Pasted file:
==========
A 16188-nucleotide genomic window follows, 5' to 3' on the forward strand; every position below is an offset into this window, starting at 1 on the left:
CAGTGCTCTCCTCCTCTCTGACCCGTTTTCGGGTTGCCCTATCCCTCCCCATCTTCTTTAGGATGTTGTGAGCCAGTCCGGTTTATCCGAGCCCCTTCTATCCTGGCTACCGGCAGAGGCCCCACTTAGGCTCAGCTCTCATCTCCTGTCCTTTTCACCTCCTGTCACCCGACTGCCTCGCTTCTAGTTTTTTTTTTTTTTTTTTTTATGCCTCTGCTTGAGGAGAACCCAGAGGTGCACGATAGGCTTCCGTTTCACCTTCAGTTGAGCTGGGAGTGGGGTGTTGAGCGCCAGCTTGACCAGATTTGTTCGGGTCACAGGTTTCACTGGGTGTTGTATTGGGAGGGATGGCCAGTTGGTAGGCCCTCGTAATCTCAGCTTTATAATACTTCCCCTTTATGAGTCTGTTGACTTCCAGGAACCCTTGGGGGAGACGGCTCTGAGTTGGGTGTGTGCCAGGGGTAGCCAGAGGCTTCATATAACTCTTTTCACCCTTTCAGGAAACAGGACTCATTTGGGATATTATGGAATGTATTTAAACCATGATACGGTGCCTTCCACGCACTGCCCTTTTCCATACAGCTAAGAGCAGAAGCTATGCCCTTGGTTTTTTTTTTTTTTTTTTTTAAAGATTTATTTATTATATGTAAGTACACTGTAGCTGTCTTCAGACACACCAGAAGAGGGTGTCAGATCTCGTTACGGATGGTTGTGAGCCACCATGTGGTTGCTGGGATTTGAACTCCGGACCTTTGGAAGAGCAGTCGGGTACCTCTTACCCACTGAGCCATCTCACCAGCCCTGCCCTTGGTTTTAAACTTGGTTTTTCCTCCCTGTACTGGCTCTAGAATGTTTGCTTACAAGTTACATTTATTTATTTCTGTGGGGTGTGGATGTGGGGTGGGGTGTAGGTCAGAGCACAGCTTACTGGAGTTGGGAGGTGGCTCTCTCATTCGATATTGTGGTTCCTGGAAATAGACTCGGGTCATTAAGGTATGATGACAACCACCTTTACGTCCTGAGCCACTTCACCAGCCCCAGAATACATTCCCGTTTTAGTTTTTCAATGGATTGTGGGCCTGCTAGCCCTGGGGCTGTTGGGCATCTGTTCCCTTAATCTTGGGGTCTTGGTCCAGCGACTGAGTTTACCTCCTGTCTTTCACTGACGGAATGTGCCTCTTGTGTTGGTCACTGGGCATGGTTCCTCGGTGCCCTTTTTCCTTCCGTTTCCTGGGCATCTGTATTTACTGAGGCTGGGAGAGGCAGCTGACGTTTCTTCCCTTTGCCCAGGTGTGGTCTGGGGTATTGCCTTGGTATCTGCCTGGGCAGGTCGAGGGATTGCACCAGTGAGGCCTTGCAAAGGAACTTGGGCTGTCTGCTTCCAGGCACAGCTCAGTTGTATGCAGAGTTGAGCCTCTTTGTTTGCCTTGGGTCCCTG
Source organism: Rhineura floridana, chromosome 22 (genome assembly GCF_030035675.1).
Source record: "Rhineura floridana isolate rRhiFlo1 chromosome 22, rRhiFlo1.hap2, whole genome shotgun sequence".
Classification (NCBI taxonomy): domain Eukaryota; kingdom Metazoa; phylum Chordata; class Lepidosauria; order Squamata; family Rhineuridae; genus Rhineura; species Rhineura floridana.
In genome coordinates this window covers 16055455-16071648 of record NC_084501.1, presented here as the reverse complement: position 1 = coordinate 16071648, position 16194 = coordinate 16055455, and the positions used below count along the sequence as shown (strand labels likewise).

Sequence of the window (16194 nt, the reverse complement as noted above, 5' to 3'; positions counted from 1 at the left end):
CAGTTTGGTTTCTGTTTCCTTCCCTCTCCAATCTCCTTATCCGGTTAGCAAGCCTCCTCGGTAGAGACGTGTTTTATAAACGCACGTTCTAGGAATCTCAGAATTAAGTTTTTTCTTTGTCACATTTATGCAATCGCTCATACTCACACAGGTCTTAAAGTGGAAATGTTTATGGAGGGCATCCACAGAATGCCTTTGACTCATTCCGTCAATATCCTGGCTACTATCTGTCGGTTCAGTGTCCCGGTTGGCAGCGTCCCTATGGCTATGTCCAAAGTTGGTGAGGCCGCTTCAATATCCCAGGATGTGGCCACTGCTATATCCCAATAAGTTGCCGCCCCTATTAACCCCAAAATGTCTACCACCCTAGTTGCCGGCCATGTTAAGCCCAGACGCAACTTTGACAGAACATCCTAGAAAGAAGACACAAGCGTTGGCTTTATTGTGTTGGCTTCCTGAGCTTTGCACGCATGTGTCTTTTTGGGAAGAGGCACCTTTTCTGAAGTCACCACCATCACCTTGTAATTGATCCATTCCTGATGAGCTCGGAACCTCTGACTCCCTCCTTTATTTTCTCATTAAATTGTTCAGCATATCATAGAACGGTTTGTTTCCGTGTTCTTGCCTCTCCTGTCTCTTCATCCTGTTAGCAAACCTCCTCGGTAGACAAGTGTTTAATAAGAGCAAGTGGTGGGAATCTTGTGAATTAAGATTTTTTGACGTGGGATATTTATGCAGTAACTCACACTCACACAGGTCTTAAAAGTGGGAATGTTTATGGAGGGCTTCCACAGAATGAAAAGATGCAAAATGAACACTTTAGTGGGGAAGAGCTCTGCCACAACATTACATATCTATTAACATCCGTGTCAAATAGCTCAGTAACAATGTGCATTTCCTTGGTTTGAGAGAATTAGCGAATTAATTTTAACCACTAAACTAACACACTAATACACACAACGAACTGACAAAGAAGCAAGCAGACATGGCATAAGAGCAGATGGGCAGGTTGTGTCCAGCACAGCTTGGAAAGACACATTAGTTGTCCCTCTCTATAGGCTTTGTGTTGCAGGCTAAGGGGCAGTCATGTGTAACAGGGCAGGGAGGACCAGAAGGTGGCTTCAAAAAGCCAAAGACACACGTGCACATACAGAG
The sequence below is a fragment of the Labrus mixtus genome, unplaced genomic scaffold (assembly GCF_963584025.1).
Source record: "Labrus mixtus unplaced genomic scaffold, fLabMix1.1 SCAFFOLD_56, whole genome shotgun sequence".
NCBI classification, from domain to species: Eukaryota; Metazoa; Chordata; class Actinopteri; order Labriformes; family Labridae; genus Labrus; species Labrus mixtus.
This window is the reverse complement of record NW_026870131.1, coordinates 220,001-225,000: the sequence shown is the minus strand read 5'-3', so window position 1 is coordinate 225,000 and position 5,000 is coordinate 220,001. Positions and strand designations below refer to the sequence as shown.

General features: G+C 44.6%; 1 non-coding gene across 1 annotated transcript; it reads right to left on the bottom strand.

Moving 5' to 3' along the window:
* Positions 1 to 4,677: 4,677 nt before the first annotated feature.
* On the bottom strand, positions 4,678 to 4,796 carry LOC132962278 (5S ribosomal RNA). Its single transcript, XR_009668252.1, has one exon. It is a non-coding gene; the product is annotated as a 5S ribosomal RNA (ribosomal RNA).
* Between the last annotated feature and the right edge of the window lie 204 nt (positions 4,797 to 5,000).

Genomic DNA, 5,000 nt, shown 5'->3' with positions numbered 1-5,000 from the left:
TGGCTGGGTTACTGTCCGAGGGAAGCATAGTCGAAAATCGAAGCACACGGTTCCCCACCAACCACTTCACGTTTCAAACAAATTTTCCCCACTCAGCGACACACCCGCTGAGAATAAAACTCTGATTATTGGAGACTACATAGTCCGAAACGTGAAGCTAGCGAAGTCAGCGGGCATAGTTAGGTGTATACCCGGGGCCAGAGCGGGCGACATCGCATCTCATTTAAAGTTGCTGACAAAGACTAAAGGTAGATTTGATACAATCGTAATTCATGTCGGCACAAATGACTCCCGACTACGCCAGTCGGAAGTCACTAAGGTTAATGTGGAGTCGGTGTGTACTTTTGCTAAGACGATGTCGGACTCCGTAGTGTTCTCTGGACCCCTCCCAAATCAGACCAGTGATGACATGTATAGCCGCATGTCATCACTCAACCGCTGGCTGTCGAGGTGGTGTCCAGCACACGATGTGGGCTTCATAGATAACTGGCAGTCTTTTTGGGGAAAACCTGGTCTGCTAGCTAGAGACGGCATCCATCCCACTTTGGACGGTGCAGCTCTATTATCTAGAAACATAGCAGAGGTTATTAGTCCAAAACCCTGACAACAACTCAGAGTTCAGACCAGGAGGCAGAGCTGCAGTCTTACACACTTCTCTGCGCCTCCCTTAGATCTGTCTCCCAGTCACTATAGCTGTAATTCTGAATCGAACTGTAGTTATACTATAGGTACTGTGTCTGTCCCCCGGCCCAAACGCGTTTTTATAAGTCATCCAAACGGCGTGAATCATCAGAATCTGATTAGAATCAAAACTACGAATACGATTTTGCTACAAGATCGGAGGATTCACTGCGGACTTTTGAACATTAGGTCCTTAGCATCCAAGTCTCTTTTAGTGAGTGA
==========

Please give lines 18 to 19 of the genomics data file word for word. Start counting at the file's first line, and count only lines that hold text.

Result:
Genomic DNA, 5,000 nt, shown 5'->3' with positions numbered 1-5,000 from the left:
TGGCTGGGTTACTGTCCGAGGGAAGCATAGTCGAAAATCGAAGCACACGGTTCCCCACCAACCACTTCACGTTTCAAACAAATTTTCCCCACTCAGCGACACACCCGCTGAGAATAAAACTCTGATTATTGGAGACTACATAGTCCGAAACGTGAAGCTAGCGAAGTCAGCGGGCATAGTTAGGTGTATACCCGGGGCCAGAGCGGGCGACATCGCATCTCATTTAAAGTTGCTGACAAAGACTAAAGGTAGATTTGATACAATCGTAATTCATGTCGGCACAAATGACTCCCGACTACGCCAGTCGGAAGTCACTAAGGTTAATGTGGAGTCGGTGTGTACTTTTGCTAAGACGATGTCGGACTCCGTAGTGTTCTCTGGACCCCTCCCAAATCAGACCAGTGATGACATGTATAGCCGCATGTCATCACTCAACCGCTGGCTGTCGAGGTGGTGTCCAGCACACGATGTGGGCTTCATAGATAACTGGCAGTCTTTTTGGGGAAAACCTGGTCTGCTAGCTAGAGACGGCATCCATCCCACTTTGGACGGTGCAGCTCTATTATCTAGAAACATAGCAGAGGTTATTAGTCCAAAACCCTGACAACAACTCAGAGTTCAGACCAGGAGGCAGAGCTGCAGTCTTACACACTTCTCTGCGCCTCCCTTAGATCTGTCTCCCAGTCACTATAGCTGTAATTCTGAATCGAACTGTAGTTATACTATAGGTACTGTGTCTGTCCCCCGGCCCAAACGCGTTTTTATAAGTCATCCAAACGGCGTGAATCATCAGAATCTGATTAGAATCAAAACTACGAATACGATTTTGCTACAAGATCGGAGGATTCACTGCGGACTTTTGAACATTAGGTCCTTAGCATCCAAGTCTCTTTTAGTGAGTGA